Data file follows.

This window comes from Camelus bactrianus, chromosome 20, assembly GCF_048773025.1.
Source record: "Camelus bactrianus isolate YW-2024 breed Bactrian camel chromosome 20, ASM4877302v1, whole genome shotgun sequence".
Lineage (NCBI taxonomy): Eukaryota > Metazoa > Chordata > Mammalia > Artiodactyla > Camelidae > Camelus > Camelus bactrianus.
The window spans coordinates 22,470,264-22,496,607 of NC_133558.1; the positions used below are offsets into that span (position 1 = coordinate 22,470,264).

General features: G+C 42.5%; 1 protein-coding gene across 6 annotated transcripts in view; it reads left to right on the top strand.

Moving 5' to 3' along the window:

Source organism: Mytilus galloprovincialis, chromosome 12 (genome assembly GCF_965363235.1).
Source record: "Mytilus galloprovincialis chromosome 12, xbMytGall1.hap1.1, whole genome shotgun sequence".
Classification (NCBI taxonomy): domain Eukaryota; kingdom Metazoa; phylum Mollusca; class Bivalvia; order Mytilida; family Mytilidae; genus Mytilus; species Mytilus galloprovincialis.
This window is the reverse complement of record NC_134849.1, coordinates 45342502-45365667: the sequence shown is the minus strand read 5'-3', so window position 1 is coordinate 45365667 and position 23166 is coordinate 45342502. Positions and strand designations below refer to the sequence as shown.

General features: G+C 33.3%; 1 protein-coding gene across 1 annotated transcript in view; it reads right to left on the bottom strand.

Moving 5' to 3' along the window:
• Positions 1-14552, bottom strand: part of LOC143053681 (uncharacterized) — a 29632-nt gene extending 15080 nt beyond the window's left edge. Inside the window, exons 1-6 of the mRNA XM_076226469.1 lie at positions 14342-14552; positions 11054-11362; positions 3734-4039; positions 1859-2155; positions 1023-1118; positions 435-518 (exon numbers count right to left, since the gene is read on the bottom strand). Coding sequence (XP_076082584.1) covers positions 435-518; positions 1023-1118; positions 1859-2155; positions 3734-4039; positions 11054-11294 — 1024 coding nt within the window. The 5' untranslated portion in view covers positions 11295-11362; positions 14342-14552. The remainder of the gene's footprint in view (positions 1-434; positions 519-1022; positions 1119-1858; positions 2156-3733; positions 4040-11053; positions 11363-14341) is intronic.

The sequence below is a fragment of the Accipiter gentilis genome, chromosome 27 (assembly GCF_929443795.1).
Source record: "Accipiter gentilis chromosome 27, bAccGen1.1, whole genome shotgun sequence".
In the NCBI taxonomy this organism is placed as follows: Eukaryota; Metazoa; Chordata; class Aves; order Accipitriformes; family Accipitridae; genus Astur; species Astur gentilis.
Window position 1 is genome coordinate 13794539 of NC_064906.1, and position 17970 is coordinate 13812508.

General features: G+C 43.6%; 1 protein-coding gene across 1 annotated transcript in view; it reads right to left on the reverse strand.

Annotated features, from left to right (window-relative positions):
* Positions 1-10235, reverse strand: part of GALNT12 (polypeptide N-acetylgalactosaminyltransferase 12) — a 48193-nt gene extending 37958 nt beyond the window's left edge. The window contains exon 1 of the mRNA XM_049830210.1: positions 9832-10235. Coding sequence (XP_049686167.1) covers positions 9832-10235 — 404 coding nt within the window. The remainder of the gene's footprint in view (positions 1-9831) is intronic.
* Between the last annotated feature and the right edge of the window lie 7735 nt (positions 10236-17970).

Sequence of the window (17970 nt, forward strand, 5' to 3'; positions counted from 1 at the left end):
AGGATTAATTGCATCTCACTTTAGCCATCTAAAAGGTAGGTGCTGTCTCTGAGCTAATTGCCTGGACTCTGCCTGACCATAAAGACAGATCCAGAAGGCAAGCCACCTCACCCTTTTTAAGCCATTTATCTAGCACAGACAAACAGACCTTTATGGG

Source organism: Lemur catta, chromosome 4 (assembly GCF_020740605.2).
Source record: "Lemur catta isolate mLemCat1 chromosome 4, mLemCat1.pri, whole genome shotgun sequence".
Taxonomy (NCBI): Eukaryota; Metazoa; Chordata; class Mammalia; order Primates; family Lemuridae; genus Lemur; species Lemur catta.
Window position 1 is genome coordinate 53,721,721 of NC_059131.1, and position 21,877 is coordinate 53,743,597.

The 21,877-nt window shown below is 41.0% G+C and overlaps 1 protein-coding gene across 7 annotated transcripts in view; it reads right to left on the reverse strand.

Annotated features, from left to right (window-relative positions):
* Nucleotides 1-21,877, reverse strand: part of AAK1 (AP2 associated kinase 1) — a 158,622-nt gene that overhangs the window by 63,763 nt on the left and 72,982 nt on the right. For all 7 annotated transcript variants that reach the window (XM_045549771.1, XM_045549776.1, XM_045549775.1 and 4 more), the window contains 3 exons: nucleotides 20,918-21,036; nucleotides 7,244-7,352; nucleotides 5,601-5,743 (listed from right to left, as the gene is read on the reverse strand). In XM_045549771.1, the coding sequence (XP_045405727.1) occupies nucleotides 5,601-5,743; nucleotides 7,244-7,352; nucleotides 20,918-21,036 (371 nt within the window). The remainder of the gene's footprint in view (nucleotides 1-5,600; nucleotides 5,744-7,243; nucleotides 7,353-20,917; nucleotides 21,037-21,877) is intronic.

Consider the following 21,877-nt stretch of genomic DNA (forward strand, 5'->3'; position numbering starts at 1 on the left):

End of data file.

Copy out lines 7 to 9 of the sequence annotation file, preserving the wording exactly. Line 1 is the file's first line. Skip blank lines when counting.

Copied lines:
Source organism: Mytilus galloprovincialis, chromosome 12 (genome assembly GCF_965363235.1).
Source record: "Mytilus galloprovincialis chromosome 12, xbMytGall1.hap1.1, whole genome shotgun sequence".
Classification (NCBI taxonomy): domain Eukaryota; kingdom Metazoa; phylum Mollusca; class Bivalvia; order Mytilida; family Mytilidae; genus Mytilus; species Mytilus galloprovincialis.